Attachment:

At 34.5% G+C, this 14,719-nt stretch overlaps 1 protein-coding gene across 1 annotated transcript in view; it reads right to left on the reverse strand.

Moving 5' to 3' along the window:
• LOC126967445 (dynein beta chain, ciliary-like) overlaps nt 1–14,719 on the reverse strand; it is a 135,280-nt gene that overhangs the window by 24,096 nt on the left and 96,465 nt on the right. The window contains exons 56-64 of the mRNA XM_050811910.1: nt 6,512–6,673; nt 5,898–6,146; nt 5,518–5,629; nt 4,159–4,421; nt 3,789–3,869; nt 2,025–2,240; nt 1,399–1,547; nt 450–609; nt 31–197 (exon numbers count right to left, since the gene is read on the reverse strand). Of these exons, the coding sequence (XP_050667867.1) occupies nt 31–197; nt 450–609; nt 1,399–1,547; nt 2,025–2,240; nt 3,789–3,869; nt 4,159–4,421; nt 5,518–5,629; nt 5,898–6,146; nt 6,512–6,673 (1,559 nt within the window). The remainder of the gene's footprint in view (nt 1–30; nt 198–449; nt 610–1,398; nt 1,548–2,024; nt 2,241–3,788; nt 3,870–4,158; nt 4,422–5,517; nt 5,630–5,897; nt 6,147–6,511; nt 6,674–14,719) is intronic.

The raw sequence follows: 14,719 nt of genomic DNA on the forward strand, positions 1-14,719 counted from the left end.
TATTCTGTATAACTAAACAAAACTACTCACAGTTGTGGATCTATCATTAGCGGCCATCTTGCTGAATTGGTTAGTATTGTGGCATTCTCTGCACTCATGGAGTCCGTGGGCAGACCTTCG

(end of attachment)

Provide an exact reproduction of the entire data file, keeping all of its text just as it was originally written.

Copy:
At 34.5% G+C, this 14,719-nt stretch overlaps 1 protein-coding gene across 1 annotated transcript in view; it reads right to left on the reverse strand.

Moving 5' to 3' along the window:
• LOC126967445 (dynein beta chain, ciliary-like) overlaps nt 1–14,719 on the reverse strand; it is a 135,280-nt gene that overhangs the window by 24,096 nt on the left and 96,465 nt on the right. The window contains exons 56-64 of the mRNA XM_050811910.1: nt 6,512–6,673; nt 5,898–6,146; nt 5,518–5,629; nt 4,159–4,421; nt 3,789–3,869; nt 2,025–2,240; nt 1,399–1,547; nt 450–609; nt 31–197 (exon numbers count right to left, since the gene is read on the reverse strand). Of these exons, the coding sequence (XP_050667867.1) occupies nt 31–197; nt 450–609; nt 1,399–1,547; nt 2,025–2,240; nt 3,789–3,869; nt 4,159–4,421; nt 5,518–5,629; nt 5,898–6,146; nt 6,512–6,673 (1,559 nt within the window). The remainder of the gene's footprint in view (nt 1–30; nt 198–449; nt 610–1,398; nt 1,548–2,024; nt 2,241–3,788; nt 3,870–4,158; nt 4,422–5,517; nt 5,630–5,897; nt 6,147–6,511; nt 6,674–14,719) is intronic.

The raw sequence follows: 14,719 nt of genomic DNA on the forward strand, positions 1-14,719 counted from the left end.
TATTCTGTATAACTAAACAAAACTACTCACAGTTGTGGATCTATCATTAGCGGCCATCTTGCTGAATTGGTTAGTATTGTGGCATTCTCTGCACTCATGGAGTCCGTGGGCAGACCTTCG